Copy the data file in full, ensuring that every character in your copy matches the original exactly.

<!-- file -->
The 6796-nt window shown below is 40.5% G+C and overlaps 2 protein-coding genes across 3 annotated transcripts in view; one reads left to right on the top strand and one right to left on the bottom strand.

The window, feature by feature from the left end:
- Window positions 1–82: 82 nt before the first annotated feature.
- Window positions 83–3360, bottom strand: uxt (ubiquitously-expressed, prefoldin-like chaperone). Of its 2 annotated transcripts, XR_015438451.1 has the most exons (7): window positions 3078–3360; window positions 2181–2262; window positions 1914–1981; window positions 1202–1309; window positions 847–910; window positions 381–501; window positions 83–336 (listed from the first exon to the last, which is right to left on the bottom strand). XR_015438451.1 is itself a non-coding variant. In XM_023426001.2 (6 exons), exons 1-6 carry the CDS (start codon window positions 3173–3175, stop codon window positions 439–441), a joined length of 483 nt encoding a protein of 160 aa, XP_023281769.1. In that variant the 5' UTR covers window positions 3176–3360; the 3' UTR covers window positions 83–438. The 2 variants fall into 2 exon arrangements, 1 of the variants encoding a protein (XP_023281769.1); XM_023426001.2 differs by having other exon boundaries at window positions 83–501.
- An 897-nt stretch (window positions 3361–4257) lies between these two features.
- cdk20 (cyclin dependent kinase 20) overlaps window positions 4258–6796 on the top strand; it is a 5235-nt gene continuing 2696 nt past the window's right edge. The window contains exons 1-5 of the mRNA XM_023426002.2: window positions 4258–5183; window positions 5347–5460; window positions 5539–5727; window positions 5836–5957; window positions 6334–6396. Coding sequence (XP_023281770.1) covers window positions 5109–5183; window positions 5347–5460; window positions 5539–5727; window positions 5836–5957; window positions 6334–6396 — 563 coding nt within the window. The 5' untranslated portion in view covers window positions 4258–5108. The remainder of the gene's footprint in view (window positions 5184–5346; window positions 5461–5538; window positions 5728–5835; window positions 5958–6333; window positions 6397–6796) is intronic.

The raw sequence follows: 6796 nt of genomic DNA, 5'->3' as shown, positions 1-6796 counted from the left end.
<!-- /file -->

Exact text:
The 6796-nt window shown below is 40.5% G+C and overlaps 2 protein-coding genes across 3 annotated transcripts in view; one reads left to right on the top strand and one right to left on the bottom strand.

The window, feature by feature from the left end:
- Window positions 1–82: 82 nt before the first annotated feature.
- Window positions 83–3360, bottom strand: uxt (ubiquitously-expressed, prefoldin-like chaperone). Of its 2 annotated transcripts, XR_015438451.1 has the most exons (7): window positions 3078–3360; window positions 2181–2262; window positions 1914–1981; window positions 1202–1309; window positions 847–910; window positions 381–501; window positions 83–336 (listed from the first exon to the last, which is right to left on the bottom strand). XR_015438451.1 is itself a non-coding variant. In XM_023426001.2 (6 exons), exons 1-6 carry the CDS (start codon window positions 3173–3175, stop codon window positions 439–441), a joined length of 483 nt encoding a protein of 160 aa, XP_023281769.1. In that variant the 5' UTR covers window positions 3176–3360; the 3' UTR covers window positions 83–438. The 2 variants fall into 2 exon arrangements, 1 of the variants encoding a protein (XP_023281769.1); XM_023426001.2 differs by having other exon boundaries at window positions 83–501.
- An 897-nt stretch (window positions 3361–4257) lies between these two features.
- cdk20 (cyclin dependent kinase 20) overlaps window positions 4258–6796 on the top strand; it is a 5235-nt gene continuing 2696 nt past the window's right edge. The window contains exons 1-5 of the mRNA XM_023426002.2: window positions 4258–5183; window positions 5347–5460; window positions 5539–5727; window positions 5836–5957; window positions 6334–6396. Coding sequence (XP_023281770.1) covers window positions 5109–5183; window positions 5347–5460; window positions 5539–5727; window positions 5836–5957; window positions 6334–6396 — 563 coding nt within the window. The 5' untranslated portion in view covers window positions 4258–5108. The remainder of the gene's footprint in view (window positions 5184–5346; window positions 5461–5538; window positions 5728–5835; window positions 5958–6333; window positions 6397–6796) is intronic.

The raw sequence follows: 6796 nt of genomic DNA, 5'->3' as shown, positions 1-6796 counted from the left end.